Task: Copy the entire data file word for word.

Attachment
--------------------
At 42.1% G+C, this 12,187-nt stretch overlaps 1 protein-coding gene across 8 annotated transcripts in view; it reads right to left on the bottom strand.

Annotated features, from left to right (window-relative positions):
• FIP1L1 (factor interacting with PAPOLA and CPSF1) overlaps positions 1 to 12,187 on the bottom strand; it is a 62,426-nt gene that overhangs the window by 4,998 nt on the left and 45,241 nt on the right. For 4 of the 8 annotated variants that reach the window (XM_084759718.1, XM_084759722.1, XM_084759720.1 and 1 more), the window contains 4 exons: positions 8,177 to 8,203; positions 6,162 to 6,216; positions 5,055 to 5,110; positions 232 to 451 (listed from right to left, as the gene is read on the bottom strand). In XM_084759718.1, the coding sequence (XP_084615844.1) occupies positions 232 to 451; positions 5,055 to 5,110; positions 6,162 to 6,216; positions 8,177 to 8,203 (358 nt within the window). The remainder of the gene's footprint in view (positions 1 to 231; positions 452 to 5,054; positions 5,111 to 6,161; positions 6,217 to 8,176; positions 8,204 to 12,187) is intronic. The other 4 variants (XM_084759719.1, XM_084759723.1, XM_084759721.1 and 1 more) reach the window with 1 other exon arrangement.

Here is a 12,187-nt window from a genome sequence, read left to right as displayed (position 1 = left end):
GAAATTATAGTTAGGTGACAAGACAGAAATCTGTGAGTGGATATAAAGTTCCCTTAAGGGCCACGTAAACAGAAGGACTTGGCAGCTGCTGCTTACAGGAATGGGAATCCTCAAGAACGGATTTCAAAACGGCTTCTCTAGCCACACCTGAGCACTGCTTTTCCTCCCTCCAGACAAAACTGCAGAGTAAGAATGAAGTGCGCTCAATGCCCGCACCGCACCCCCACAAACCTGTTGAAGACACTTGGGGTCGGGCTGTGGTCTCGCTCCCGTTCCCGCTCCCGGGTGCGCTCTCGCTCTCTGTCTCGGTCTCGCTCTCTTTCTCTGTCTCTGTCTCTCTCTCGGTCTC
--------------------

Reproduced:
At 42.1% G+C, this 12,187-nt stretch overlaps 1 protein-coding gene across 8 annotated transcripts in view; it reads right to left on the bottom strand.

Annotated features, from left to right (window-relative positions):
• FIP1L1 (factor interacting with PAPOLA and CPSF1) overlaps positions 1 to 12,187 on the bottom strand; it is a 62,426-nt gene that overhangs the window by 4,998 nt on the left and 45,241 nt on the right. For 4 of the 8 annotated variants that reach the window (XM_084759718.1, XM_084759722.1, XM_084759720.1 and 1 more), the window contains 4 exons: positions 8,177 to 8,203; positions 6,162 to 6,216; positions 5,055 to 5,110; positions 232 to 451 (listed from right to left, as the gene is read on the bottom strand). In XM_084759718.1, the coding sequence (XP_084615844.1) occupies positions 232 to 451; positions 5,055 to 5,110; positions 6,162 to 6,216; positions 8,177 to 8,203 (358 nt within the window). The remainder of the gene's footprint in view (positions 1 to 231; positions 452 to 5,054; positions 5,111 to 6,161; positions 6,217 to 8,176; positions 8,204 to 12,187) is intronic. The other 4 variants (XM_084759719.1, XM_084759723.1, XM_084759721.1 and 1 more) reach the window with 1 other exon arrangement.

Here is a 12,187-nt window from a genome sequence, read left to right as displayed (position 1 = left end):
GAAATTATAGTTAGGTGACAAGACAGAAATCTGTGAGTGGATATAAAGTTCCCTTAAGGGCCACGTAAACAGAAGGACTTGGCAGCTGCTGCTTACAGGAATGGGAATCCTCAAGAACGGATTTCAAAACGGCTTCTCTAGCCACACCTGAGCACTGCTTTTCCTCCCTCCAGACAAAACTGCAGAGTAAGAATGAAGTGCGCTCAATGCCCGCACCGCACCCCCACAAACCTGTTGAAGACACTTGGGGTCGGGCTGTGGTCTCGCTCCCGTTCCCGCTCCCGGGTGCGCTCTCGCTCTCTGTCTCGGTCTCGCTCTCTTTCTCTGTCTCTGTCTCTCTCTCGGTCTC